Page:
[Framework-Team] Re: [plone4] Release process
tseaver at palladion.com
Sat Dec 27 19:23:48 UTC 2008
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Ross Patterson wrote:
> Tres Seaver <tseaver at palladion.com> writes:
>> Ross Patterson wrote:
>>> Tres Seaver <tseaver at palladion.com> writes:
>>>> Hanno Schlichting wrote:
>>>>> - Plone 4 will have a documented upgrade story
>>>>> A migration from Plone 3 to 4 does not need to be possible in an
>>>>> almost fully automated fashion. We need to ensure we have an easy
>>>>> to follow and understandable documented upgrade story. If we for
>>>>> example change API's or rearrange code, we can document the new
>>>>> places in writing and with error references for the most commonly
>>>>> used parts. If you need to change your buildout configuration, a
>>>>> document explaining the changes is fine, we don't need to build an
>>>>> upgrade machinery for configuration files.
>>>> Can I persuade you and the FWT to forego an "upgrade-in-place"
>>>> strategy for moving from P3 to P4, and instead to have a well-tested
>>>> ad documented "dump-and-reload" story?
>>> I've never actually understood how a dump-and-reload approach would
>>> be inherently more maintainable or otherwise more trouble-free. I
>>> know this has been discussed before, but I missed those discussions.
>>> Can anyone shortcut the research for me and give me some links or
>>> pointers to previous discussions?
>> The short answer is that in-place migrations lead to
>> ordering-dependent arrangements of crufty bits in the site: it gets
>> particularly bad when the representation format of the data changes.
>> If the programmer is both careful and lucky, she can often mitigate
>> the problem with clever defaults, properties, etc., but the downside
>> is that the BBB-driven code has to stay around *forever*.
> Thanks, that's exactly what I wanted to hear. So it's not so much about
> being inherently easier to implement as it is about enabling the removal
> of code.
> In that case, I'm +1 on this but I have other concerns.
>> Dumping the content out to a "neutral" format and loading it into a
>> "clean" site loses the crufty bits, and leaves the code in the "new"
>> software free of nasty BBB stuff. It also gives people a migration
>> target (for moving content into Plone, or even out of it), as well as
>> a non-ZODB-specific backup representation of the site (e.g., to
>> populate a staging / testing server).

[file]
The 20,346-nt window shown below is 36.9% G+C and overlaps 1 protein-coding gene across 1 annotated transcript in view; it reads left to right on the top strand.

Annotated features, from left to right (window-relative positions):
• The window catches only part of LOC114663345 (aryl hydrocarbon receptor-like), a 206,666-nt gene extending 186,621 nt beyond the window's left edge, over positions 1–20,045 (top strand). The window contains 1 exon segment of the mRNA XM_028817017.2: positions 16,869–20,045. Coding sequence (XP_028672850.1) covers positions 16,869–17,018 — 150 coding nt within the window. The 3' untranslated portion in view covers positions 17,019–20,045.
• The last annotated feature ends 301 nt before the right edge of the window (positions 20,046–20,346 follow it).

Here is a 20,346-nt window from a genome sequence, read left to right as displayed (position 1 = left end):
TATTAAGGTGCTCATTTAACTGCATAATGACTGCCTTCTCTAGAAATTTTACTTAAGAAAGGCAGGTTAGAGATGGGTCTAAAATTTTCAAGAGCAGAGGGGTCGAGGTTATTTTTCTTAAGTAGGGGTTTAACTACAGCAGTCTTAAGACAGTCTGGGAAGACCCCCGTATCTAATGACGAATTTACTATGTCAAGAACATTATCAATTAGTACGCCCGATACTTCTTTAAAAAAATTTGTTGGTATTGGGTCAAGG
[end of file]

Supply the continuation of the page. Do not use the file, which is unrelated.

> It seems like this this dump format will likely become a point of
> hackability in our software ecosystem. People out there will find
> interesting things to do with it aside from dump-and-reload. This would
> be a good thing except we're *expecting* the format to be unstable and
> change rapidly. It seems possible that there would be some ruffled
> feathers out there amongst those who come to depend on such hacks and
> then find that their favorite hack is quickly broken by the next
> release. As such, it seems like it would be a good idea to dress up the
> dump format in flashing red lights and loud alarms to discourage at
> least the adoption of such hacks if not their creation.
> It also seems like the complexity of this dump format is easily
> underestimated. I'm a little concerned that we'll adopt a solution that
> is more accidental in nature, such as an extension to the current GS
> handlers. I suspect that later we'd find some structural inadequacies
> in such an approach but having already build our upgrade machinery
> around it we'll have yet another painful change to make as we change to
> something better designed. OTOH, perfect is the enemy of good enough.
> I suggest we start with a *minimal* design discussion about how to
> architect a dump-and-reload strategy with the future in mind.
I have code in hand which I have used successfully for two different
customer projects: one was using mostly "stock" Plone content types,
while the other used entirely custom versions; both were based o AT.
This format has allowed:
- Exporting content from a large production site (50k content items),
without taking the site down.
- Merging content from multiple Plone sites into a single site, by
running automated transforms of the exported formats.
The basic assumption of the design is that *every* content object maps
onto a directory:
- Each directory contains a file which exports the item's properties
in an INI format
- BLOBish property values are mapped as separate files.
- References are mapped as sequeces of UIDs in the properties file.
- Containers have a file enumerating their subobjects.
- Security settings are caputred in a separate INI file.
- Workflow history would map onto a separate file (but neither project
wanted to preserve the history, so it remains unimplemented).
The format is built around GenericSetup's adapters, which makes it
possible to extend the framework (e.g., to capture unforeseen values),
or to replace implementations (e.g., to accomodate non-AT content
schemas). It does not use XML at all, which means it will run even in
environments where building lxml is problematic.
Tres Seaver +1 540-429-0999 tseaver at palladion.com
Palladion Software "Excellence by Design" http://palladion.com
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